The Oxford English Dictionary calls sushi as “a roll of cold rice with fish, sea-weed, or some other flavoring”. Sushi, literally meaning ‘sour tasting’, is traditionally fermented fish wrapped in soured fermented rice. Today it comprises of vinegared rice with fish and flavouring presented with various ingredients, including asparagus and cucumber for vegetarians. The variety lies in the fillings, toppings, condiments and preparations.
I am at The One, the multi-cuisine coffee shop of the hotel to taste the various sushis on offer at their sushi festival which is on from 12th to 21st April 2013, where I meet Chef Masahito Sahito, the Masterchef at the Westin Tokyo, who has specially flown in for the festival. I ask him to enlighten me on the history of sushi. “Sushi is one thing that is totally indigenous to Japan” says he (through an interpreter). “It is a good way to preserve fresh fish. Also over the years it has become a convenient food on-the-go”. I probe further about how it is to be had. Do I mix the wasabi in the soya sauce or have it separately? “Have it the way you love it the best” is his liberating advice. And what goes it with it as a drink? “Sake” is his answer, as he disappears to get us our tasting round.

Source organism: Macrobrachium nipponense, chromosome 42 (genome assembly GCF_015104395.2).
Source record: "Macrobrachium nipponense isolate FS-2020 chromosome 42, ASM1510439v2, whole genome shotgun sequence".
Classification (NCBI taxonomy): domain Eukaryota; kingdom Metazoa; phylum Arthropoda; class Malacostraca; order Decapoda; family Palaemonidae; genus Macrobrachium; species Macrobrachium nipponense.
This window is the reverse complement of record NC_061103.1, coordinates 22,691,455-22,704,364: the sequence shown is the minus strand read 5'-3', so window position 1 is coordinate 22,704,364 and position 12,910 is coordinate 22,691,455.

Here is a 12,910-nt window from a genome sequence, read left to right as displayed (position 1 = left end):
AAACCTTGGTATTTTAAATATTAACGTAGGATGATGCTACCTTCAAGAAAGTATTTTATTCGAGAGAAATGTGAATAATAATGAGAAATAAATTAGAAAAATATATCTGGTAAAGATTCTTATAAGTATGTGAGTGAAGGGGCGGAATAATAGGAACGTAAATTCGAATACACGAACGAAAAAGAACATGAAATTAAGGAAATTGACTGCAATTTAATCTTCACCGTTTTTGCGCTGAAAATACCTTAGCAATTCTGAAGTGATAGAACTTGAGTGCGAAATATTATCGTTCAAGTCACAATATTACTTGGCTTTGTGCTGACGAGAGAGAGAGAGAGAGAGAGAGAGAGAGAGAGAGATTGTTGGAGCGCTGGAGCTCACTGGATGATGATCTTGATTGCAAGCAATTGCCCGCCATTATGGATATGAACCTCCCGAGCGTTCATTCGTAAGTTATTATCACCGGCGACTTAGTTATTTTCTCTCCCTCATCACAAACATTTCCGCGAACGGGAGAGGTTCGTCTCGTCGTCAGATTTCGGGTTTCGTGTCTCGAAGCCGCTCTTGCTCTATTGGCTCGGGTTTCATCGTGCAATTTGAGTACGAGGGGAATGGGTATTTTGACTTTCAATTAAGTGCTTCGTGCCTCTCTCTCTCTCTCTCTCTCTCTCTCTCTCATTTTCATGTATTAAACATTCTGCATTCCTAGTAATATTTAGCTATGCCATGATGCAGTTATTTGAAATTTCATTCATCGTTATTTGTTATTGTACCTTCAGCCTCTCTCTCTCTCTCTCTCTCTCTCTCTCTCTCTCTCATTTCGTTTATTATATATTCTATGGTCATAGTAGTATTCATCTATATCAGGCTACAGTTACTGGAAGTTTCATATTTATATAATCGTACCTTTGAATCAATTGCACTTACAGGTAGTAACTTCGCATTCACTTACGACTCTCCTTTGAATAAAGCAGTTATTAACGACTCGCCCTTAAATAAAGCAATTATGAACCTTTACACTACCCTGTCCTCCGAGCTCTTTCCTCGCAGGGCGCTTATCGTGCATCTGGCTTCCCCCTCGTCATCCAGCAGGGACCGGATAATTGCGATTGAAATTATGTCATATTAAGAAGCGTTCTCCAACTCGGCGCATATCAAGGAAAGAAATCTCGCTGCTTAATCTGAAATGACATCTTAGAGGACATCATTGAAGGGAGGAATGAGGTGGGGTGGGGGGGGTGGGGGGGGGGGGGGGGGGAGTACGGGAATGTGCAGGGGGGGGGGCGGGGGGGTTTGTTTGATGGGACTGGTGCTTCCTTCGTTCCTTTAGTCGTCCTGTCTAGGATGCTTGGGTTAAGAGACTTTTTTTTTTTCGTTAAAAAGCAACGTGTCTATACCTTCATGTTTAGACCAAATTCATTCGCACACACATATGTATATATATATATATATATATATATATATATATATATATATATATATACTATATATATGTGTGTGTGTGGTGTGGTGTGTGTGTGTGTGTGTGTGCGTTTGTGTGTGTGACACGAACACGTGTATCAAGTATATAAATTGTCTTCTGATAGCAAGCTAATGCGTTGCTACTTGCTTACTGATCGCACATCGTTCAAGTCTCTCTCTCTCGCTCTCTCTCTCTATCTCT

Soon he is back with many colourful plates of sushi and sake and I get busy with tasting them. We are served the chef’s favourite salmon, tuna and shrimp nigiri platter (Rs 1200) and the veg nigiri platter (Rs 1000). While the fish nigiri has a familiar taste similar to what I would expect in a high end eatery without any notable exception, what blows my mind totally is the veg selection. So far I have held a dim view of vegetarian sushi which typically consists of some cucumber, carrot and asparagus in various permutations rolled into rice and seaweed. However, the one here is so exciting that it totally overshadows the non vegetarian nigiris.
The first one I taste is the pickled green eggplant nigiri, which has a soft and chewy texture, and a smoky, tangy taste that pleasantly lingers in the mouth. The next I pick up with my fingers (by now I have decided to jump right in abandoning my chopsticks) is the shiitake topped sushi which has a perfect umami touch. The most unexpected touch comes from good old mooli (radish) with a layer of freshly made wasabi, which heightens its delightful pungency.
I truly wish that Delhi had more sushi serving places, and more so that the hotel incorporates these sushis in their regular menu, especially for the vegetarians who have so far felt that sushi was a domain of fish eaters. The price is reasonable, though the service could be less lackadaisical.
Rating out of 5
Food: 3.5 | Ambience: 4.0 | Service: 3.0 | Overall: 3.5
Meal for two: Rs. 3000| Alcohol: Yes | Credit Card: Yes | Timings: 12:30 to 3 PM; 7 PM to 11:30 PM
Address: Hotel Le Meridien, Windsor Place, New Delhi | Telephone: 011- 2371 0101